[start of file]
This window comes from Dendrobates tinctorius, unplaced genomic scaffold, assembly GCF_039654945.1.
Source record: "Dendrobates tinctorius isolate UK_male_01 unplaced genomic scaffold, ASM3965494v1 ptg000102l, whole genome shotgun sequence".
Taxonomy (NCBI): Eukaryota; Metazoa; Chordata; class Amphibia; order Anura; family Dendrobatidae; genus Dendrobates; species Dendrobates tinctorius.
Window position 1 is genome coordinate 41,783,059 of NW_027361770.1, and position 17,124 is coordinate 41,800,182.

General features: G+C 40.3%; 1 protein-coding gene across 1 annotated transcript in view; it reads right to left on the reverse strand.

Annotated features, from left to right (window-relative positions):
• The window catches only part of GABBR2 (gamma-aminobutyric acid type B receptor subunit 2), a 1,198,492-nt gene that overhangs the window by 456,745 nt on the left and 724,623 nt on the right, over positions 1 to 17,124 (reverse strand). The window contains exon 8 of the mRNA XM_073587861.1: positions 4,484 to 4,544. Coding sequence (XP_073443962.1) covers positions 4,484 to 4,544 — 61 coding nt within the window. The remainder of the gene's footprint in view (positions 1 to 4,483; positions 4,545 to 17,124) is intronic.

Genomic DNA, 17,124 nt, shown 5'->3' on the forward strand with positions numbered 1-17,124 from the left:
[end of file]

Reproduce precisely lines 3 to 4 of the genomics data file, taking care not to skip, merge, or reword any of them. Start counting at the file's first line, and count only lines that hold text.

Taxonomy (NCBI): Eukaryota; Metazoa; Chordata; class Amphibia; order Anura; family Dendrobatidae; genus Dendrobates; species Dendrobates tinctorius.
Window position 1 is genome coordinate 41,783,059 of NW_027361770.1, and position 17,124 is coordinate 41,800,182.